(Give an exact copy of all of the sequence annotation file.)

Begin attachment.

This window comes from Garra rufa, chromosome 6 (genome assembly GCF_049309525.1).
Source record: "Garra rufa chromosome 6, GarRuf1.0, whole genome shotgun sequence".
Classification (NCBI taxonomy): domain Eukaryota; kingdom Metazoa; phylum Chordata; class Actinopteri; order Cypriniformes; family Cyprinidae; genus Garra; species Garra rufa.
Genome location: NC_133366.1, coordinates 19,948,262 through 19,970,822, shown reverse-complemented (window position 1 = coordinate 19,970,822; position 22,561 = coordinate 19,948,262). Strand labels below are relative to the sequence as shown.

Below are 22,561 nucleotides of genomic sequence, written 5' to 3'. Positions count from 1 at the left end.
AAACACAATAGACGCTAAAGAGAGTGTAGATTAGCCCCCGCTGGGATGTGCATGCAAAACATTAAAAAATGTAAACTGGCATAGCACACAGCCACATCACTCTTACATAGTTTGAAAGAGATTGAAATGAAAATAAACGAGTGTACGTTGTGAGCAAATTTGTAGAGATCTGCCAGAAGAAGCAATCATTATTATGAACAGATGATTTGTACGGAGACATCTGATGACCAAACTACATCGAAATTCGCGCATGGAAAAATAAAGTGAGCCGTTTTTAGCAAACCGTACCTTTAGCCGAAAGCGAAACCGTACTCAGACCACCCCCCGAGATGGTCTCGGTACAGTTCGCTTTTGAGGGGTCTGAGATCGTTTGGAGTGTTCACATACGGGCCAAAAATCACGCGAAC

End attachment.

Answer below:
This window comes from Garra rufa, chromosome 6 (genome assembly GCF_049309525.1).
Source record: "Garra rufa chromosome 6, GarRuf1.0, whole genome shotgun sequence".
Classification (NCBI taxonomy): domain Eukaryota; kingdom Metazoa; phylum Chordata; class Actinopteri; order Cypriniformes; family Cyprinidae; genus Garra; species Garra rufa.
Genome location: NC_133366.1, coordinates 19,948,262 through 19,970,822, shown reverse-complemented (window position 1 = coordinate 19,970,822; position 22,561 = coordinate 19,948,262). Strand labels below are relative to the sequence as shown.

Below are 22,561 nucleotides of genomic sequence, written 5' to 3'. Positions count from 1 at the left end.
AAACACAATAGACGCTAAAGAGAGTGTAGATTAGCCCCCGCTGGGATGTGCATGCAAAACATTAAAAAATGTAAACTGGCATAGCACACAGCCACATCACTCTTACATAGTTTGAAAGAGATTGAAATGAAAATAAACGAGTGTACGTTGTGAGCAAATTTGTAGAGATCTGCCAGAAGAAGCAATCATTATTATGAACAGATGATTTGTACGGAGACATCTGATGACCAAACTACATCGAAATTCGCGCATGGAAAAATAAAGTGAGCCGTTTTTAGCAAACCGTACCTTTAGCCGAAAGCGAAACCGTACTCAGACCACCCCCCGAGATGGTCTCGGTACAGTTCGCTTTTGAGGGGTCTGAGATCGTTTGGAGTGTTCACATACGGGCCAAAAATCACGCGAAC